NEW HANOVER COUNTY, N.C. (WECT) - Michael Tomaselli didn’t intend on speaking when he walked into the courtroom.
He said he had simply planned to watch the proceedings, as his former science teacher Michael Kelly, who had just pleaded guilty to 59 sex-related crimes, was sentenced.
“Originally I just wanted to put this in a box and never touch it again,” he said,”[but] I felt that I had to go to the courtroom that day to see it happen. To get that closure.”
Kelly’s sentencing hearing on June 25, 2019 was attended by several victims and their families, as well as members of the media and a number of concerned citizens who had watched the case unfold.
When the defense attorneys were making their arguments, however, Tomaselli said he became angry and overwhelmed with the need to say something to combat the defense’s narrative — that Kelly was a good teacher who was involved in the community, but had just made a terrible mistake.
Tomasselli tapped the prosecutor on the shoulder, and said he had changed his mind: He would offer a victim impact statement, “because those same circumstances that were mentioned in the courtroom were the same kind of things that make this behavior go unchallenged for so long,” he said.
Kelly’s case is one of five investigated by WECT, where former New Hanover County Schools employees were charged with sex-related crimes. Two of those cases, Kelly and the most recently arrested, Peter Frank, came to light while the teachers were still employed by NHCS. Frank remains in custody and is awaiting trial on a series of indecent liberties charges. Nicholas Oates, who died in jail a few days before his next court appearance on indecent liberties charges, and Jessica Wishnask, who pleaded guilty to indecent liberties charges, were arrested after they left the district for new jobs, but for contact they had with NHCS students. Richard Priode was arrested in Charlotte for having sexual contact with a student there after resigning from NHCS where he had been the subject of complaints by parents.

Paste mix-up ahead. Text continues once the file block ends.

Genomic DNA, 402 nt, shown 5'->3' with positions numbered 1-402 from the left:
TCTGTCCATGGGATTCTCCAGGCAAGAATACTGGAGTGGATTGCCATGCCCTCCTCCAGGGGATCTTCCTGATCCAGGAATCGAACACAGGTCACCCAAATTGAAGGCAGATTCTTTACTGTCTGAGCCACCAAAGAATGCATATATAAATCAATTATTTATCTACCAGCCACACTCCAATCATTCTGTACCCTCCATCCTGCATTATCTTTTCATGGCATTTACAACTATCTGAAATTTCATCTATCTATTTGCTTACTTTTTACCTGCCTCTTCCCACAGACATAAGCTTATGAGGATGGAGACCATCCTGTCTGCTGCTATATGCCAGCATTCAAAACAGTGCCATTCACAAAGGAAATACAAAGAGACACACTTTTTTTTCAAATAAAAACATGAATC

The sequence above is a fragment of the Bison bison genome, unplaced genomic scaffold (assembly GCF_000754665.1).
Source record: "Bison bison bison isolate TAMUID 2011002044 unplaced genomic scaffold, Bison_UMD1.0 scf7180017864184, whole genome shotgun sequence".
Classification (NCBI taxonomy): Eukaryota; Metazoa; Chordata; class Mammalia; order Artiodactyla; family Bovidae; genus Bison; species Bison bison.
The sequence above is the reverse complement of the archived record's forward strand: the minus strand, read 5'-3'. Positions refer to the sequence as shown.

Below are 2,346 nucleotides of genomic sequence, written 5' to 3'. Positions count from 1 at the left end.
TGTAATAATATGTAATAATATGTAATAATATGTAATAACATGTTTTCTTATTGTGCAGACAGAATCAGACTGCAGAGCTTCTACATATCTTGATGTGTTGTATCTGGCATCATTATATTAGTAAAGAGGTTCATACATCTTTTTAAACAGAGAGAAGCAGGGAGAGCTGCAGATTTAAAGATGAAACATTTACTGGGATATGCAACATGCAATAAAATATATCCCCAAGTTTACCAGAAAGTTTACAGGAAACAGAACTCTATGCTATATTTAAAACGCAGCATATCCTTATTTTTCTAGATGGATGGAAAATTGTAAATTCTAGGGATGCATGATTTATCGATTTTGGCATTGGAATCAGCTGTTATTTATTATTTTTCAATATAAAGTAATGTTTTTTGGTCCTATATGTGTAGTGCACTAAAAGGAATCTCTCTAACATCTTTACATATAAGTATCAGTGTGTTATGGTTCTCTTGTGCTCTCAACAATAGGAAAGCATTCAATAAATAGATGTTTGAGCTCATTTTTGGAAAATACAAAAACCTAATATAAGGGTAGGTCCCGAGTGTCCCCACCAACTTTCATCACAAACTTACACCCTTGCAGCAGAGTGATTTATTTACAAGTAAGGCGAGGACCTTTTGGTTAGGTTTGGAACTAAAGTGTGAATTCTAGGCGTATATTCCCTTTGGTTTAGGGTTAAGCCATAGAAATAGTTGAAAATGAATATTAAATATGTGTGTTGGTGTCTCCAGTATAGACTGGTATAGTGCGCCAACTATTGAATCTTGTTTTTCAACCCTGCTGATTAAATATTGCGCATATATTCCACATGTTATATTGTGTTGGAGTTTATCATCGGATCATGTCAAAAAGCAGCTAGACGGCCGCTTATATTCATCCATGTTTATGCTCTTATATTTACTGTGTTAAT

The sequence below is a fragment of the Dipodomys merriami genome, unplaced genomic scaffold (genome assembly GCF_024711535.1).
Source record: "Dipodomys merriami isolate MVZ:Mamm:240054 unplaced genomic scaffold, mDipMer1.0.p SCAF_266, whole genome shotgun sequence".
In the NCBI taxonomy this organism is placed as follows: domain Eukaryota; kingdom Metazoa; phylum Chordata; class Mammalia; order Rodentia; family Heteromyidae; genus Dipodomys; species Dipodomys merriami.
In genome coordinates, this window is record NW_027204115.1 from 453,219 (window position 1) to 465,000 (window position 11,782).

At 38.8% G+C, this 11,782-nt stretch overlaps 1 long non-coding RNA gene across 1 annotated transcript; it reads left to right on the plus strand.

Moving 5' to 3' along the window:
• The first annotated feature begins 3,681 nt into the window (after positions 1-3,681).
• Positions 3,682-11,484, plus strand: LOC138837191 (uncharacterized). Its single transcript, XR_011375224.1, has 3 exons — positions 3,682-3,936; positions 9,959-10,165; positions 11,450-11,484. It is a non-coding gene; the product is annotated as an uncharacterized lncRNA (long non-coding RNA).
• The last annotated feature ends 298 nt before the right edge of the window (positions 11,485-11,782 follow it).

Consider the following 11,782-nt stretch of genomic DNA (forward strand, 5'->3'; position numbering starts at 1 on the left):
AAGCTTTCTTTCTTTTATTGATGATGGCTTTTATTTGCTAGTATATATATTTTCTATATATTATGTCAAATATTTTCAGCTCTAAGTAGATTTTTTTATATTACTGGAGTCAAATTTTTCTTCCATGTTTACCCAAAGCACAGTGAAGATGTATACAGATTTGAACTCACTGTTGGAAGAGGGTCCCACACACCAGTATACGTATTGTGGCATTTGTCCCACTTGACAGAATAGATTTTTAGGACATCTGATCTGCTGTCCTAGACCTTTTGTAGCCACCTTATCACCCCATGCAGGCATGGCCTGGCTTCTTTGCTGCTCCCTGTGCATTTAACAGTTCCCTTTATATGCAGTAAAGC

After looking at the history of the cases, as well as allegations by parents that their concerns were ignored, covered up or even led to retaliation, WECT asked victims, families, advocates and the school system: What comes next?
“We’ve got a lot of healing to do and we’ve got a lot of stuff we need to do to move forward effectively,” said Jim Lea, an attorney for victims of Michael Kelly who are suing the school system and former administrators.
About two months prior to the arrest of Peter Frank, the New Hanover County Schools system launched a new program called Ethix 360.
The online portal allows students, parents or any concerned person to file a report, either anonymously or by name. Reports can be made about a variety of issues, from late school buses to sexual assault.
When the new program was launched, the school system said its goal was to streamline the complaints process and more easily get issues into the right hands — including the hands of law enforcement if the need should arise.